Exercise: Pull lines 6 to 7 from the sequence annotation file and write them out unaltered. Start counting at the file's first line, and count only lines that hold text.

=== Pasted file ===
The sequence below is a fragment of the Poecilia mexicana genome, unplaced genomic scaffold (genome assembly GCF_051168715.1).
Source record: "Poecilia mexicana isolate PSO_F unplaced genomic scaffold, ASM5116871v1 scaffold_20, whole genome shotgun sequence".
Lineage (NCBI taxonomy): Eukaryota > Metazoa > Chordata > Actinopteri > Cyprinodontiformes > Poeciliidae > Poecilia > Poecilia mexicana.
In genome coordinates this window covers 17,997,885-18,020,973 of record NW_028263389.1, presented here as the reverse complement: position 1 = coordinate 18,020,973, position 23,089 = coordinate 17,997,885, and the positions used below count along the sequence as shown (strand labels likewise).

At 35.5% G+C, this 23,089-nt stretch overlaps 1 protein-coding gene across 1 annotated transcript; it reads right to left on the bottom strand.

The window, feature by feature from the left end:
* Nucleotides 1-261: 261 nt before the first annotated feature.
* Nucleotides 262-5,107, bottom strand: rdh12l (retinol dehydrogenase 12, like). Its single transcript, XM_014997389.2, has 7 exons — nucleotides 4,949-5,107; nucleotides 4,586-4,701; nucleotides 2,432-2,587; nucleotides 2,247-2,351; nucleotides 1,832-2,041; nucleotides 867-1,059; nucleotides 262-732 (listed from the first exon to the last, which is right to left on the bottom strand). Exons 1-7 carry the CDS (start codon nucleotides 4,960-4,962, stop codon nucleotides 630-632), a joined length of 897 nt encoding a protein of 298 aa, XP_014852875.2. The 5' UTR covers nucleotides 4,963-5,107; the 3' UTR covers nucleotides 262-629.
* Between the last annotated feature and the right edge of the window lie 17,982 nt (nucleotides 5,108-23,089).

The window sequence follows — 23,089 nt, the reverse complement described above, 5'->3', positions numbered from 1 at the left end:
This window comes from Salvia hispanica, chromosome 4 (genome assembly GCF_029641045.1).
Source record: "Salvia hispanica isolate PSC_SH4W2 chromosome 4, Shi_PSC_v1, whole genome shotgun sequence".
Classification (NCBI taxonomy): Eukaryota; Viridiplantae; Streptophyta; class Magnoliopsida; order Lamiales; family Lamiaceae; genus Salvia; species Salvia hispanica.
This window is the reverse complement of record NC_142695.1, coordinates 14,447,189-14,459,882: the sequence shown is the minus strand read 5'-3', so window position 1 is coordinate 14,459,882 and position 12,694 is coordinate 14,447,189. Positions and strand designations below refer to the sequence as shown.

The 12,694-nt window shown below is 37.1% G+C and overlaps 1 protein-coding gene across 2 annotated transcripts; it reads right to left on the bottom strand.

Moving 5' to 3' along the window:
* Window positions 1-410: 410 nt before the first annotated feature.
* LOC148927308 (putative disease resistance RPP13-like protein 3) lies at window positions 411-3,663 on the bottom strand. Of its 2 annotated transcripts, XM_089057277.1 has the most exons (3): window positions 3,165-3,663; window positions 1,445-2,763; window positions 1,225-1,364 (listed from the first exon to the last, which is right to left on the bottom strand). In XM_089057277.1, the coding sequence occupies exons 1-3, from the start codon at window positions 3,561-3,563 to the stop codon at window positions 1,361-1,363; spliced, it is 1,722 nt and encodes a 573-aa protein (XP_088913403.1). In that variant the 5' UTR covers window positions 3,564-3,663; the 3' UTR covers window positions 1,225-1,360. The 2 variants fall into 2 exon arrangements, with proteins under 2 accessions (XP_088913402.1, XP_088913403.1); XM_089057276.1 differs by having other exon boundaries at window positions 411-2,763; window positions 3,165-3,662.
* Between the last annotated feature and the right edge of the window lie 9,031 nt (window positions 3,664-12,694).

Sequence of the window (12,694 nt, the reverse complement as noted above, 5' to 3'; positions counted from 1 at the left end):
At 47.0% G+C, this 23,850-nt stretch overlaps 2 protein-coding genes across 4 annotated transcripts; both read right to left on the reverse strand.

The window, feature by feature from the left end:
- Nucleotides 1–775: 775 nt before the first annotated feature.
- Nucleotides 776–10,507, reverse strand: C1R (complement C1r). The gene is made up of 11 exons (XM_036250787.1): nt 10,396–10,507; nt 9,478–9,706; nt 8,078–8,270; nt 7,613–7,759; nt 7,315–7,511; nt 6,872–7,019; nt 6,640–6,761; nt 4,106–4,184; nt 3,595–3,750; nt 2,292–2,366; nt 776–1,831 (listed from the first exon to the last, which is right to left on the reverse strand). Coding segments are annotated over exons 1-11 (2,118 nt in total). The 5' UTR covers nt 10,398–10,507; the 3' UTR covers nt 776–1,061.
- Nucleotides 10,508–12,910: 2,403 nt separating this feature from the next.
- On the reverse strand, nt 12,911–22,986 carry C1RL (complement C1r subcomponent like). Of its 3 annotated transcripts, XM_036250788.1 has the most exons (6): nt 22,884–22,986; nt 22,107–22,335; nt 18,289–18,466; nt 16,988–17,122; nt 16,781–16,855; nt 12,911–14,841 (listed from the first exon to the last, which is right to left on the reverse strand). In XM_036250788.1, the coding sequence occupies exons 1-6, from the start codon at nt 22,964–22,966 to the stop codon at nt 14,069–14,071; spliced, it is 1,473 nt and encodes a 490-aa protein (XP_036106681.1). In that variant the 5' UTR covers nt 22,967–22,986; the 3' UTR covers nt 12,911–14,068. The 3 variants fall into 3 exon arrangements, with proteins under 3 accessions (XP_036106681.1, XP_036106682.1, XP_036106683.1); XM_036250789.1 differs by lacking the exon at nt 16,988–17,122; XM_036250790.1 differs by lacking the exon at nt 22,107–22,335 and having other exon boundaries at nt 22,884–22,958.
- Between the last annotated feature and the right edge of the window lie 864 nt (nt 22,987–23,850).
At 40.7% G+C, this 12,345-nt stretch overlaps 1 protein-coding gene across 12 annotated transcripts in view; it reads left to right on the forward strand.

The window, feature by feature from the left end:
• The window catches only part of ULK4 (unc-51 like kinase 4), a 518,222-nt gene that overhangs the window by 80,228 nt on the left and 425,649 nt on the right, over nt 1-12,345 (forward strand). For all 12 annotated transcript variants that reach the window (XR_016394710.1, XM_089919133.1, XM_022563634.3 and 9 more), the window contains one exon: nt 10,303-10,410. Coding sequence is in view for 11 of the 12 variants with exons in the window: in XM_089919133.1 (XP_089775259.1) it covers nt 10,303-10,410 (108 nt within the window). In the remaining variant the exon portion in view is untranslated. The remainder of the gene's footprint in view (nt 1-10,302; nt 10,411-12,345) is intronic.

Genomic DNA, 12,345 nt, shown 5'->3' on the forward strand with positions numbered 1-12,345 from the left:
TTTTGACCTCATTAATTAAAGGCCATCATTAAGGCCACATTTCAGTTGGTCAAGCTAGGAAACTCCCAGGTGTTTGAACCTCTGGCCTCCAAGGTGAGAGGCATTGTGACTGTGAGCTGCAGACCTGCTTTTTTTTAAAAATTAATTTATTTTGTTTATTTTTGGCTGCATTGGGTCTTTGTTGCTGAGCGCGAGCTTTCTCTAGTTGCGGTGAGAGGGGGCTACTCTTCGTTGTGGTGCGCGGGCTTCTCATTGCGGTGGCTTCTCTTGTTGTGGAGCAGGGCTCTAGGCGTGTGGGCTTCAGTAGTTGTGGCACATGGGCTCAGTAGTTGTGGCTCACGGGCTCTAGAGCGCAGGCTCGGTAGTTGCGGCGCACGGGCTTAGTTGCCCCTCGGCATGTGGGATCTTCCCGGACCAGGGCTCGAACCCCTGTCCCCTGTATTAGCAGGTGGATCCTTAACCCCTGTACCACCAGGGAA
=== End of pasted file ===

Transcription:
The window, feature by feature from the left end:
* Nucleotides 1-261: 261 nt before the first annotated feature.